This second section of my paper, that devout Hindus are anti-church but not necessarily anti-Christ, needs brief exposition, and defining these terms will conclude my paper. Especially when dealing with India and Hindu issues, all terms must be defined, granting that most terms have various meanings and so one can only provide the sense(s) one will assume.

“Hindu” or “Hinduism” is notoriously difficult to define; let me first just say that for this presentation it is forward (“high”) caste Hindus primarily in focus. But we need a working definition for this slippery concept, so I submit this one as the best “definitions” of Hinduism I have come across, mainly because it outlines the range of meanings of the term and particularly as it grasps the practical and popular meaning:

It is now a matter of heated debate as to whether or not there is such a thing as “Hinduism.” On the one side is an academic analysis that suggests that what is known as Hinduism is more a collection of loosely related traditions, communities and partly shared customs and concepts that, only through the Western Enlightenment creation of the category of “religion” and the vested, unifying interests of upper caste Hindu informants, led to the construction of “Hinduism.” On the other side is a range of views from vehement, ideological assertions of an ancient and single Hinduism through to an instinctive contemporary fellow feeling amongst Hindus that they belong to the same “religion.” (Ram-Prasad 2006, 178)

My focus is on serious Hindus, or “religious” Hindus, but the best term to carry these meanings is “devout” Hindus; Hindus who are devoted to their traditions but particularly to some particular god or guru. This is the path of bhakti or devotion, by far the dominant expression of living Hindu traditions (contra foci on philosophy, texts, or political machinations).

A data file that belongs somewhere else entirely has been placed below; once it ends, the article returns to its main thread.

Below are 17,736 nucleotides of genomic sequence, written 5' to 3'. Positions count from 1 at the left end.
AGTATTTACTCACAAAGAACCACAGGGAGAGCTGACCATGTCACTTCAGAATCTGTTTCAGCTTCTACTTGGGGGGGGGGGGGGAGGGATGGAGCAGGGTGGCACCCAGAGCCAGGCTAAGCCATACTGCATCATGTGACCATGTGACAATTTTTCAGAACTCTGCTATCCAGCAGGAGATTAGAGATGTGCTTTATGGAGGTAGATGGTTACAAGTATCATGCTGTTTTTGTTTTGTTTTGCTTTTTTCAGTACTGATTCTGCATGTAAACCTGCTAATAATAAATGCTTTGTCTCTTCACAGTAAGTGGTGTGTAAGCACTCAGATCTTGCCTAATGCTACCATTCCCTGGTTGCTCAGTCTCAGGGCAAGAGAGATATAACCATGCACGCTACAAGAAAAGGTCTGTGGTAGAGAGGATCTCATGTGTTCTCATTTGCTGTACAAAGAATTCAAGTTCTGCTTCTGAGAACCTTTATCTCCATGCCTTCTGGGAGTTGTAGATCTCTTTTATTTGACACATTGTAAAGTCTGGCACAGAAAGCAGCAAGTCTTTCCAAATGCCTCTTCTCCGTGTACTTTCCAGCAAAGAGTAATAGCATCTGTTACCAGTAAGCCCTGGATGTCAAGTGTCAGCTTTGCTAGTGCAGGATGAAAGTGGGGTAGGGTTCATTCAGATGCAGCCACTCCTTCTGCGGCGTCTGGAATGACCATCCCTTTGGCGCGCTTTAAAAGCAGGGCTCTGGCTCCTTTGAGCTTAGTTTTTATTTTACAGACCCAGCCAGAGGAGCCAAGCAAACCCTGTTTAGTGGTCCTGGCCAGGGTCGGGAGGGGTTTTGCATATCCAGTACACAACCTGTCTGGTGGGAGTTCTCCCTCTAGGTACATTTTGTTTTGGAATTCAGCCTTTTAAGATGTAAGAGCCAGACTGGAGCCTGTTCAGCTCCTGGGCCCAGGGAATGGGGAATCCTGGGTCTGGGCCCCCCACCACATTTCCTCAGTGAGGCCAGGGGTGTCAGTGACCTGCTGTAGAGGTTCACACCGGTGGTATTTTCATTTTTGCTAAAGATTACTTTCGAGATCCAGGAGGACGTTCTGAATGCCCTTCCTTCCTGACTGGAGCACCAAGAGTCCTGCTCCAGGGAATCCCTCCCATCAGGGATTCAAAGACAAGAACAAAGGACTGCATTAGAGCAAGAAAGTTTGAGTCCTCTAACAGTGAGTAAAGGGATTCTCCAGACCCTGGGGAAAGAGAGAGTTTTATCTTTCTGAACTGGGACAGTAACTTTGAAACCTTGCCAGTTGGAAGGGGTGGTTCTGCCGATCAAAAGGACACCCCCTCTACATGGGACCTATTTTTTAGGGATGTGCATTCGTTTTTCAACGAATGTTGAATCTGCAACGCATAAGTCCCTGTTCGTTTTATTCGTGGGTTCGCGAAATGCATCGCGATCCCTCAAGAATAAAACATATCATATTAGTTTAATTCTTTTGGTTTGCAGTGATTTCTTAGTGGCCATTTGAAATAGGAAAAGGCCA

“Anti-church” in this context refers to the institutions of classical Christianity (denominations and church buildings, Christian schools and hospitals, seminaries and Bible colleges, etc.) which carry a stench of colonialism and foreignness. By no means are all Hindus opposed to all forms of expression of Christianity or church, but they are most strongly suspicious towards (with many being outright hostile towards) conversion agendas which are a core aspect of the heritage of many Christian groups.

“Anti-Christ” is generally a highly pejorative term for extreme opposition to Jesus and the Bible. In broad terms, among Hindus opposition to Jesus is much less than opposition to evangelism and conversion, but positive response to Christ has been very slow, so there is clearly an underlying hesitancy that is very strong among Hindu peoples. Like Lesser, we would say that this is primarily due to never really meeting Christians, or never really hearing the gospel, or never really encountering Christ. The trappings of Christianity disguise the glory of Christ.

I wish there was a simple solution to the problems outlined, but I know none. I can only advise that we slow down, listen carefully, reflect deeply, and expect multiple expressions of “good news” and “church” to develop as Hindus and gospel messengers finally begin to meet.

References Cited

  • Lesser, R. H., 2010. “Hinduism and the Western Missionary.” In George Menachery (ed.), The St. Thomas Christian Encyclopaedia of India, vol. 3, Thrissur City, Kerala, India: The St. Thomas Christian Encyclopedia of India.
  • Ram-Prasad, Chakravarti, 2006. “Hindu Perspectives on Islam.” In Jerald D. Gort, Henry Jansen and Hendrik M. Vroom (eds.), Religions View Religions: Explorations in Pursuit of Understanding. Amsterdam and New York: Editions Rodopi, pp. 177-196.
  • Richard, H. L., 2022. “The Life and Thought of R. C. Das: His Theology of Interreligious (Hindu-Christian) Relations.” International Journal of Frontier Missiology vol. 39 no. 2-4, Summer-Winter 2022, pp. 127-134.
  • Robinson, Benjamin, and H. L. Richard and Arthur G. McPhee, 2020. Cultural Gaps: Benjamin Robinson’s Experience with Hindu Traditions, H. L Richard (ed.), Littleton, CO: William Carey Library.
  • Wall, Andrew, 2023. The Missionary Movement from the West: A Biography from Birth to Old Age, ed. Brian Stanley (Grand Rapids: William B. Eerdmans).